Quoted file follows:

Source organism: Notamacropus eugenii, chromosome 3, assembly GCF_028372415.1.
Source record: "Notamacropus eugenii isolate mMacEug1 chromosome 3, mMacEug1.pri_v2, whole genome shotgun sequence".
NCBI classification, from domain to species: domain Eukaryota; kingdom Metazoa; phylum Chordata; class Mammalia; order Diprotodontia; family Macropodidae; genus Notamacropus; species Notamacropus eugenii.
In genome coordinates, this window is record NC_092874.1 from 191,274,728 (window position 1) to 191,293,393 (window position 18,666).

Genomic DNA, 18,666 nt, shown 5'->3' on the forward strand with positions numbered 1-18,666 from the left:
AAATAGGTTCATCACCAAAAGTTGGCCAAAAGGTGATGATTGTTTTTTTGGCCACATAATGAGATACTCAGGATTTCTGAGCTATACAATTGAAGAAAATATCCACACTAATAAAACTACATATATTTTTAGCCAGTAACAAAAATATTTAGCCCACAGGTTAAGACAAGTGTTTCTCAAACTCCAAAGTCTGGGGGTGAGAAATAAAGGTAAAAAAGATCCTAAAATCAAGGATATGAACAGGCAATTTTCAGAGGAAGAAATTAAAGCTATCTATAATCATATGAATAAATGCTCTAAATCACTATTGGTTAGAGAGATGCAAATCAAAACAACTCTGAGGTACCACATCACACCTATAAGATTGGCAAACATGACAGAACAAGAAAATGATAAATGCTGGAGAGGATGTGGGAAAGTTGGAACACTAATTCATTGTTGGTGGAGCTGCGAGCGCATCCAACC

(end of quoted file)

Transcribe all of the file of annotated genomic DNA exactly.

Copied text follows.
Source organism: Notamacropus eugenii, chromosome 3, assembly GCF_028372415.1.
Source record: "Notamacropus eugenii isolate mMacEug1 chromosome 3, mMacEug1.pri_v2, whole genome shotgun sequence".
NCBI classification, from domain to species: domain Eukaryota; kingdom Metazoa; phylum Chordata; class Mammalia; order Diprotodontia; family Macropodidae; genus Notamacropus; species Notamacropus eugenii.
In genome coordinates, this window is record NC_092874.1 from 191,274,728 (window position 1) to 191,293,393 (window position 18,666).

Genomic DNA, 18,666 nt, shown 5'->3' on the forward strand with positions numbered 1-18,666 from the left:
AAATAGGTTCATCACCAAAAGTTGGCCAAAAGGTGATGATTGTTTTTTTGGCCACATAATGAGATACTCAGGATTTCTGAGCTATACAATTGAAGAAAATATCCACACTAATAAAACTACATATATTTTTAGCCAGTAACAAAAATATTTAGCCCACAGGTTAAGACAAGTGTTTCTCAAACTCCAAAGTCTGGGGGTGAGAAATAAAGGTAAAAAAGATCCTAAAATCAAGGATATGAACAGGCAATTTTCAGAGGAAGAAATTAAAGCTATCTATAATCATATGAATAAATGCTCTAAATCACTATTGGTTAGAGAGATGCAAATCAAAACAACTCTGAGGTACCACATCACACCTATAAGATTGGCAAACATGACAGAACAAGAAAATGATAAATGCTGGAGAGGATGTGGGAAAGTTGGAACACTAATTCATTGTTGGTGGAGCTGCGAGCGCATCCAACC